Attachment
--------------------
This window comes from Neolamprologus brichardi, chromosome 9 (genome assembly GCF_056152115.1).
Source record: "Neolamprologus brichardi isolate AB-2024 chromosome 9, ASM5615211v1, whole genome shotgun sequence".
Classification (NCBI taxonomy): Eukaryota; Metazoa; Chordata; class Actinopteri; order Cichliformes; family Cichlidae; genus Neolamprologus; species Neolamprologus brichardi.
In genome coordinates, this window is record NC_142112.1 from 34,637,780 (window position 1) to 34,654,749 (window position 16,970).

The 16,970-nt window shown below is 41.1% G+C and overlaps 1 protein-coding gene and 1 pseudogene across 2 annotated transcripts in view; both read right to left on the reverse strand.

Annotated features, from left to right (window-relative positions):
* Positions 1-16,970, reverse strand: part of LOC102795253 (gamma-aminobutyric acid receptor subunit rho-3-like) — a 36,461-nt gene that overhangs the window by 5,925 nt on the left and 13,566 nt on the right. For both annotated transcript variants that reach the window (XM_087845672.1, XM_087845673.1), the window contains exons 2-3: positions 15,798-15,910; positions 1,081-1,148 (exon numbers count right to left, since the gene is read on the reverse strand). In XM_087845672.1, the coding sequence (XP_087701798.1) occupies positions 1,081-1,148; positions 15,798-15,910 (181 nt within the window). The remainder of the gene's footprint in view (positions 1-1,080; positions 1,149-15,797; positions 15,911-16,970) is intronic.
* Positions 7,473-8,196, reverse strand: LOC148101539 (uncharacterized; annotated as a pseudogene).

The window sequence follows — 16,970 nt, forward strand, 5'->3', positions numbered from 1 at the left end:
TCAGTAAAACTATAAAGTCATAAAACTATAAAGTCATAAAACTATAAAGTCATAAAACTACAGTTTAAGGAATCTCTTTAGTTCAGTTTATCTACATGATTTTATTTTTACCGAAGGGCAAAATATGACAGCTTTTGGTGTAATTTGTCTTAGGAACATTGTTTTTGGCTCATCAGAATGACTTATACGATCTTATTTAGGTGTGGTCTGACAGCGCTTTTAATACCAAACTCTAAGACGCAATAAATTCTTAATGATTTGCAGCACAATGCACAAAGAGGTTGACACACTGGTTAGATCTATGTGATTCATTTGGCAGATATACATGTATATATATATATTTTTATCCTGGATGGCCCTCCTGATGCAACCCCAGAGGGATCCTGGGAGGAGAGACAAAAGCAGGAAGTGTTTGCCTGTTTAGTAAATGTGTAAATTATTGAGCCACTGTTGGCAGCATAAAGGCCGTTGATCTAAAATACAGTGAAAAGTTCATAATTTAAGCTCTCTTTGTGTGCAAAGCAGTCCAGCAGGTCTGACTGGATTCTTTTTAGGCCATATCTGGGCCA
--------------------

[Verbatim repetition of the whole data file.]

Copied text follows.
This window comes from Neolamprologus brichardi, chromosome 9 (genome assembly GCF_056152115.1).
Source record: "Neolamprologus brichardi isolate AB-2024 chromosome 9, ASM5615211v1, whole genome shotgun sequence".
Classification (NCBI taxonomy): Eukaryota; Metazoa; Chordata; class Actinopteri; order Cichliformes; family Cichlidae; genus Neolamprologus; species Neolamprologus brichardi.
In genome coordinates, this window is record NC_142112.1 from 34,637,780 (window position 1) to 34,654,749 (window position 16,970).

The 16,970-nt window shown below is 41.1% G+C and overlaps 1 protein-coding gene and 1 pseudogene across 2 annotated transcripts in view; both read right to left on the reverse strand.

Annotated features, from left to right (window-relative positions):
* Positions 1-16,970, reverse strand: part of LOC102795253 (gamma-aminobutyric acid receptor subunit rho-3-like) — a 36,461-nt gene that overhangs the window by 5,925 nt on the left and 13,566 nt on the right. For both annotated transcript variants that reach the window (XM_087845672.1, XM_087845673.1), the window contains exons 2-3: positions 15,798-15,910; positions 1,081-1,148 (exon numbers count right to left, since the gene is read on the reverse strand). In XM_087845672.1, the coding sequence (XP_087701798.1) occupies positions 1,081-1,148; positions 15,798-15,910 (181 nt within the window). The remainder of the gene's footprint in view (positions 1-1,080; positions 1,149-15,797; positions 15,911-16,970) is intronic.
* Positions 7,473-8,196, reverse strand: LOC148101539 (uncharacterized; annotated as a pseudogene).

The window sequence follows — 16,970 nt, forward strand, 5'->3', positions numbered from 1 at the left end:
TCAGTAAAACTATAAAGTCATAAAACTATAAAGTCATAAAACTATAAAGTCATAAAACTACAGTTTAAGGAATCTCTTTAGTTCAGTTTATCTACATGATTTTATTTTTACCGAAGGGCAAAATATGACAGCTTTTGGTGTAATTTGTCTTAGGAACATTGTTTTTGGCTCATCAGAATGACTTATACGATCTTATTTAGGTGTGGTCTGACAGCGCTTTTAATACCAAACTCTAAGACGCAATAAATTCTTAATGATTTGCAGCACAATGCACAAAGAGGTTGACACACTGGTTAGATCTATGTGATTCATTTGGCAGATATACATGTATATATATATATTTTTATCCTGGATGGCCCTCCTGATGCAACCCCAGAGGGATCCTGGGAGGAGAGACAAAAGCAGGAAGTGTTTGCCTGTTTAGTAAATGTGTAAATTATTGAGCCACTGTTGGCAGCATAAAGGCCGTTGATCTAAAATACAGTGAAAAGTTCATAATTTAAGCTCTCTTTGTGTGCAAAGCAGTCCAGCAGGTCTGACTGGATTCTTTTTAGGCCATATCTGGGCCA